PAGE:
This time last week there was panic on the forums of t'interweb that Wave 2 of Marvel Legends wouldn't see release on these shores as orders were being cancelled by Hasbro UK. After a slight panic, it appears that the release has simply been delayed until the summer (possibly due to Americans complaining that the first and second waves appeared in shops on top of each other). From all appearances Marvel Legends is doing okay in toy shops. Indeed at Memorabilia yesterday I overheard countless conversations about the figures.
Getting back to the toys at hand. The first wave of Legends - the 'Terrax' wave - has recently arrived in shops and looks a bit like this -
If only this had been the first wave Hasbro had ever released! If only we hadn't had to suffer the atrocity that was the White Queen figure that single-handedly killed off their initial attempt at making 6" Marvel figures. But the length of time since Legends figures stopped being produced has worked in Hasbro's favour. It means that there has been plenty of time for 'new' versions of the Big Guns to appear in the comics, as this wave shows. Included are Iron Man, Steve Rogers (aka Captain America) and Thor in modern costumes (there's even a more modern one for Iron Man awaiting plastic form).
The sculpts are good, the quality high. The paintwork on Ghost Rider I'm picking out in particular as being excellent. He really looks like he's glowing.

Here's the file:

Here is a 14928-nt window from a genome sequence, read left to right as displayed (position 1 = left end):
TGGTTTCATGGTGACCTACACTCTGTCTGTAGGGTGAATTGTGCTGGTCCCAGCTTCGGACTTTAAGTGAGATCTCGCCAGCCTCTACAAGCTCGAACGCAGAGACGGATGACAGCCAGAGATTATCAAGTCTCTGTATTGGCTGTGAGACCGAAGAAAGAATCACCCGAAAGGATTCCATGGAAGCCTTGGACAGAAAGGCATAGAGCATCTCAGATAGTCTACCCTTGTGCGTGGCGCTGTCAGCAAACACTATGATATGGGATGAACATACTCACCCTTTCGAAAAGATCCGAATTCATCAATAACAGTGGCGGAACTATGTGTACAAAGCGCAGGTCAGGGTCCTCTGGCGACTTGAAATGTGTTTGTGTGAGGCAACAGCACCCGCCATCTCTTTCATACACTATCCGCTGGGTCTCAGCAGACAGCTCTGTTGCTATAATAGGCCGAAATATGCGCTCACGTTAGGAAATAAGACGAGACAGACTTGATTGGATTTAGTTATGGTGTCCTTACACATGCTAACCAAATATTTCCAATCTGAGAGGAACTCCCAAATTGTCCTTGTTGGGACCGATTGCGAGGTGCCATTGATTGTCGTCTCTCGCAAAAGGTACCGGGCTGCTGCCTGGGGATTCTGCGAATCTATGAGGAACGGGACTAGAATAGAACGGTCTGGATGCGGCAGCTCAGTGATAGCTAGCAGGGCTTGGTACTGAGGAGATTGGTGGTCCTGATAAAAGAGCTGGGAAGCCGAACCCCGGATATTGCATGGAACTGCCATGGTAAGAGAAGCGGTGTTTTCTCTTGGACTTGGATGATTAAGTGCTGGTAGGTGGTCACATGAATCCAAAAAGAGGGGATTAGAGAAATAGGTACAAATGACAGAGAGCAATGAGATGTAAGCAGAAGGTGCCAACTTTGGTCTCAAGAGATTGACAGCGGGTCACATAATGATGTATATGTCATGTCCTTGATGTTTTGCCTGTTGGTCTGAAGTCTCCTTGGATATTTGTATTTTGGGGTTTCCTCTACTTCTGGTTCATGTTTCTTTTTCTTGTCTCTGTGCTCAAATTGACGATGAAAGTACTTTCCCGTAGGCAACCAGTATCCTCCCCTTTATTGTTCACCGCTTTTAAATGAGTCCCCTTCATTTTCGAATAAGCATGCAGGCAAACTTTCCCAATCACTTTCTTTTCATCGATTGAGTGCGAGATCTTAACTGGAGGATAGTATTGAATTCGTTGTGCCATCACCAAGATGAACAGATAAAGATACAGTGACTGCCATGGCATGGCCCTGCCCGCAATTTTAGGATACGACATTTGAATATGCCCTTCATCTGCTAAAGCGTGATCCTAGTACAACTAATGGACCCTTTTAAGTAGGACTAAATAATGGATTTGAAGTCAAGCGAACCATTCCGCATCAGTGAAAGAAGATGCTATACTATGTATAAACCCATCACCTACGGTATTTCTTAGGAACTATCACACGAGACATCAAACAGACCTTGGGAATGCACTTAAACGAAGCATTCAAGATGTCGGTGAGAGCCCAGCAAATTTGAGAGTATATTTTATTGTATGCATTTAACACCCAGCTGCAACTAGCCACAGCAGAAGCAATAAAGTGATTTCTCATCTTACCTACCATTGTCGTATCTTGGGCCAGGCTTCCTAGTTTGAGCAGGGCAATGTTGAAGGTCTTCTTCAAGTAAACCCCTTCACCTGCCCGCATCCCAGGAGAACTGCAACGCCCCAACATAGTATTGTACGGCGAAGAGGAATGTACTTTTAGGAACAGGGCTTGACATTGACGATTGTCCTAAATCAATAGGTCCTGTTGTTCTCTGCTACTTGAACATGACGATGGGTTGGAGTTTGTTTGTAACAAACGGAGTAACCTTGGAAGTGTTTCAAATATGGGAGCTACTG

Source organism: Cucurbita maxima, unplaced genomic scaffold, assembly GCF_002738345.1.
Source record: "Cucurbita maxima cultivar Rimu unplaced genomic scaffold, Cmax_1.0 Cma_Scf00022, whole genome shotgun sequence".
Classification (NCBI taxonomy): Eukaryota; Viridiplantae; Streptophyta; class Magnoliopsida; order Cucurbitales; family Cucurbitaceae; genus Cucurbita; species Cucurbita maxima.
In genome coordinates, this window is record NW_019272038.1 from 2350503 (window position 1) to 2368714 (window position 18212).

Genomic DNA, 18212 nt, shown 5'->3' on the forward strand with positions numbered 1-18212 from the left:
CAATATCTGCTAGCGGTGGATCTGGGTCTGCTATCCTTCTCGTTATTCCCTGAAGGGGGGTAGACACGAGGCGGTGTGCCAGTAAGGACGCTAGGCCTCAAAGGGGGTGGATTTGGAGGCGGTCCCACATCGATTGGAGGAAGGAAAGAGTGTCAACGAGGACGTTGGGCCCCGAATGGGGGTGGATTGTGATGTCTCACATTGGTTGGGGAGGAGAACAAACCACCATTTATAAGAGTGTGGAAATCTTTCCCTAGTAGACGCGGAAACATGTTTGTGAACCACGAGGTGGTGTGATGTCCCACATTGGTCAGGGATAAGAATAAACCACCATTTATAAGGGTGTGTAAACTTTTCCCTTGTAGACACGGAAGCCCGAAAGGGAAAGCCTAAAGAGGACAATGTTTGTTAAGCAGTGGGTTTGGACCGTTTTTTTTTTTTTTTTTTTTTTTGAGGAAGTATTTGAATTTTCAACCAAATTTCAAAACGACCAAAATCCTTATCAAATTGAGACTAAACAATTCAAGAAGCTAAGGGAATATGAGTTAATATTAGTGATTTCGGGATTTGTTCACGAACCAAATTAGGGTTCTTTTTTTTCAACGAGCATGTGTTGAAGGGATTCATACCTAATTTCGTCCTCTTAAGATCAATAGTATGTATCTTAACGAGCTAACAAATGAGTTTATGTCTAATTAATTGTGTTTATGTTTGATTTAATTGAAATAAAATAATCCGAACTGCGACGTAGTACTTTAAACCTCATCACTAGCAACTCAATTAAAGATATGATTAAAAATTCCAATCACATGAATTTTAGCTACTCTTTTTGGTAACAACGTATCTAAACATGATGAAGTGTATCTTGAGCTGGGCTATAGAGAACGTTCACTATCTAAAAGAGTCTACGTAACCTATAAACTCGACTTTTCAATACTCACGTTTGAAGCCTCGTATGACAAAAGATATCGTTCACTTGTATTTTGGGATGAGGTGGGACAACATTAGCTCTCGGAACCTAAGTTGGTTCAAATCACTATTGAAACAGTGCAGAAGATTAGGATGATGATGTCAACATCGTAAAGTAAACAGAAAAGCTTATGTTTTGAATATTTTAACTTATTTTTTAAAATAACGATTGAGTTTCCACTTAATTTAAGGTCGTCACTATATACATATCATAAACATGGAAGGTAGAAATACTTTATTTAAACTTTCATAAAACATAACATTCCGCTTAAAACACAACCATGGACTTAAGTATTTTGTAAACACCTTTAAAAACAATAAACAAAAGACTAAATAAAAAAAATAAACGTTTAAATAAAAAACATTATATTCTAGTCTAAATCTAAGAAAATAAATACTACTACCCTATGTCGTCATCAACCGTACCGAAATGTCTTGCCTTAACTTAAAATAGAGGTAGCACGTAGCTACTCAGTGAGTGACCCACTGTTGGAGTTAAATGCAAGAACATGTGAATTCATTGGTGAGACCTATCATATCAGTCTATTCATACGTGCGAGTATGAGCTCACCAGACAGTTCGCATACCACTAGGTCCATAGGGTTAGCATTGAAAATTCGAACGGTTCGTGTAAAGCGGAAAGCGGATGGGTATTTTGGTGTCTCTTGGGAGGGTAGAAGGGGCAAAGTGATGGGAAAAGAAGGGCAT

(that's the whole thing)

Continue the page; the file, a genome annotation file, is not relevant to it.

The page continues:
The main issue, however, is one of scale. There seems to be a strange variance across the wave. Thor, for example, is HUGE. Steve Rogers is big too. Iron Man is puny in comparison. Constrictor & Klaw are equally small, whereas Hope & Ghost Rider could be argued to fit in with either of those two groups.
To try and decide who whether it was a case of 'too big' or 'too small', I dug up a selection of older Legends-
It becomes clear that it's Thor and Steve Rogers who are too big and tower over (most of) the older Legends. Here's a comparison of Thor and a previous release-
And Steve standing next to a Marvel Select Black Widow, a lady who's supposed to be 7" in scale-
But besides the scale issue, I'm really happy with the toys and they set a high standard for things going forward. They are far superior to the little 4" Marvel Universe figures, which are always lacking in detail and have dubious paint jobs. Size, it seems, does matter.
I've mentioned before that the artwork on the packaging is fantastic (picture coming soon or, you know, just go into a shop and have a look for yourself), though I do think it was a mistake to leave off any kind of bio for the figures. Sure, it'd be a nightmare trying to fit text on in 6+ different languages, but how many kids know who Klaw is? Or Constrictor? Heck, even I had to look up who the Build A Figure for the wave was: Terrax:
Being 'too big' for a normal carded release, one part for Terrax comes with each of the individual figures. He's equally as great as the other figures in the wave, and unlike some of Hasbro's previous Build A Figures, all the limbs lock securely together. There's no fear of him falling apart.
The glaring problem is with his right hand. The material used for it is soft, rubbery and it's sculpted as partly open so he can't hold his axe very well at all. You can't really get him to hold the axe up without it slipping down.
To finish here's a picture that'll make you cry. Here's Terrax alongside Hulkbuster Iron Man from the Toybiz days of the line. Hulkbuster wasn't a Build A Figure, he came packaged as a regular figure. Oh how things have shrunk...